Strive: Exploring Assistive Haptic Feedback on the Run

Research output: Contribution to book/anthology/report/proceedingArticle in proceedingsResearchpeer-review


  • Frederik Mørch Valsted
  • Christopher V. H. Nielsen
  • ,
  • Jacob Qvist Jensen
  • ,
  • Tobias Sonne, University College London, London
  • ,
  • Mads Møller Jensen

Mobile technologies have become an important part of run training, however, existing technologies focus on performance metrics (e.g., distance and pace), which makes it difficult for runners to improve their running technique. In this paper, we present Strive, a wearable running technology that aims to assist runners in achieving rhythmic breathing; a running technique that potentially leads to improved results and lower injury risk. Strive continuously collects physiological data and uses haptic feedback to provide real-time assistance during runs. As communicating technique-related information in the dynamic and complex context of a run is challenging, we present two studies. The first study investigates how runners adapt to two different vibration patterns; and the second study explores the temporality of the assistance through three different approaches: Continuous, periodical, and self-serviced. Based on these studies, we discuss and provide insights on interacting with technologies during runs.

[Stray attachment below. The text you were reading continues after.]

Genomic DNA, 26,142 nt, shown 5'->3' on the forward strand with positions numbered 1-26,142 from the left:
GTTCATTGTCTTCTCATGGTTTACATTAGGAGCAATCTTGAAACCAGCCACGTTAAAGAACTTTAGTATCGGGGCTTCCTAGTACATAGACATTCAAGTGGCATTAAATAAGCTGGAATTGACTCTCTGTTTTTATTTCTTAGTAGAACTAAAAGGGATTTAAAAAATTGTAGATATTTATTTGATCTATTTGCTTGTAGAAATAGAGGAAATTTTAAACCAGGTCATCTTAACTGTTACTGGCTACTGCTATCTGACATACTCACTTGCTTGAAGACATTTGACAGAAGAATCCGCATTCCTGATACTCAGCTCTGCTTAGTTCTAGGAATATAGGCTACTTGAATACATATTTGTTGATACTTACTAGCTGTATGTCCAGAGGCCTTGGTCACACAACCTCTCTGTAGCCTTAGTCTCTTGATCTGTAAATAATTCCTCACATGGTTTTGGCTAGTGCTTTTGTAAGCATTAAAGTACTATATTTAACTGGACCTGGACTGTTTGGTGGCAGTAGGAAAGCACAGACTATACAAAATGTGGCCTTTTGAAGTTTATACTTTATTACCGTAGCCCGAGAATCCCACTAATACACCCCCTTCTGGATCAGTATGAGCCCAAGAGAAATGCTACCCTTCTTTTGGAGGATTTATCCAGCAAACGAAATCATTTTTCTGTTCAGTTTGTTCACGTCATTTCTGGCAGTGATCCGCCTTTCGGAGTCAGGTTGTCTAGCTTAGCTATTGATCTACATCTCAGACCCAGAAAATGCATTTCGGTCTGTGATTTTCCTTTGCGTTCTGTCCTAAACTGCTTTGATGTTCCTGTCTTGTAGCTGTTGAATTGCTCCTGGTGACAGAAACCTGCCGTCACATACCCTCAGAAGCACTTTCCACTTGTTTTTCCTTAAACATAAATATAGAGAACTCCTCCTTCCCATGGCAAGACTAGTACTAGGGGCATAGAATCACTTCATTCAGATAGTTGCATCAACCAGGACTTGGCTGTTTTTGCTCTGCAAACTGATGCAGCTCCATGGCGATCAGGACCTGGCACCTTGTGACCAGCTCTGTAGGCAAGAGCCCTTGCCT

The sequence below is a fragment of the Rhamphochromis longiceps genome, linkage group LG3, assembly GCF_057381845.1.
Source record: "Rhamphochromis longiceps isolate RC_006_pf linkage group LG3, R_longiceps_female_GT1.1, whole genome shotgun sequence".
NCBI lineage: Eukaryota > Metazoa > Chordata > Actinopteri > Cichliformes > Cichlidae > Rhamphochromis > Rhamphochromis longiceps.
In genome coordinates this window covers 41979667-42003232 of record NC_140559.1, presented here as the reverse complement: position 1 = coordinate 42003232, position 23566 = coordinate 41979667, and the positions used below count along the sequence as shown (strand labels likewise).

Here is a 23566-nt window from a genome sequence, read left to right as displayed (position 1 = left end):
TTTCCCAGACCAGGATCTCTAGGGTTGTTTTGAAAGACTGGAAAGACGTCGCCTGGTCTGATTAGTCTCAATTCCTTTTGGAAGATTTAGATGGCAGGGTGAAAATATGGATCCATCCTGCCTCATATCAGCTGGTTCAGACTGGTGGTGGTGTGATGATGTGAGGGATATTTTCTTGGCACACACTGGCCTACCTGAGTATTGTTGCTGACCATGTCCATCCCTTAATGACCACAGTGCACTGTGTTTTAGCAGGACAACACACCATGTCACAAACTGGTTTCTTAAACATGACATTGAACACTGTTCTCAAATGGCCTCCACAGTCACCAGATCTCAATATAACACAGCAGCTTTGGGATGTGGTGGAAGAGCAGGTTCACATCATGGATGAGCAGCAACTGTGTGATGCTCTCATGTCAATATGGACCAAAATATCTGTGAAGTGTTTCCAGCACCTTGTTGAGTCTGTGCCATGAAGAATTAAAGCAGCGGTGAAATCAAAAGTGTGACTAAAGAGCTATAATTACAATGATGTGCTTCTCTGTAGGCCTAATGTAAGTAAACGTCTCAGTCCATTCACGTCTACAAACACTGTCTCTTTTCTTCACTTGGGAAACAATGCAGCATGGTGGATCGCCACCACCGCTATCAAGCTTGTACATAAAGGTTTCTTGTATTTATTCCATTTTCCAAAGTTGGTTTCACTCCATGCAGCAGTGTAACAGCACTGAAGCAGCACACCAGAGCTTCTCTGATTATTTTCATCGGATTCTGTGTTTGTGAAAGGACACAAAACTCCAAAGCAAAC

Original languageEnglish
Title of host publicationProceedings of the 29th Australian Computer-Human Interaction Conference : Human-Nature, OzCHI 2017
EditorsMargot Brereton, Dhaval Vyas, Alessandro Soro, Bernd Ploderer, Jenny Waycott, Ann Morrison
Number of pages10
Place of publicationNew York, NY, USA
PublisherAssociation for Computing Machinery
Publication year28 Nov 2017
ISBN (print)978-1-4503-5379-3
ISBN (Electronic)9781450353793
Publication statusPublished - 28 Nov 2017
EventProceedings of the 29th Australian Conference on Computer-Human Interaction - Brisbane, Australia
Duration: 28 Nov 20171 Dec 2017
Conference number: 29


ConferenceProceedings of the 29th Australian Conference on Computer-Human Interaction
SeriesOZCHI '17

    Research areas

  • Haptic interaction, Running, Sports, Wearable technology

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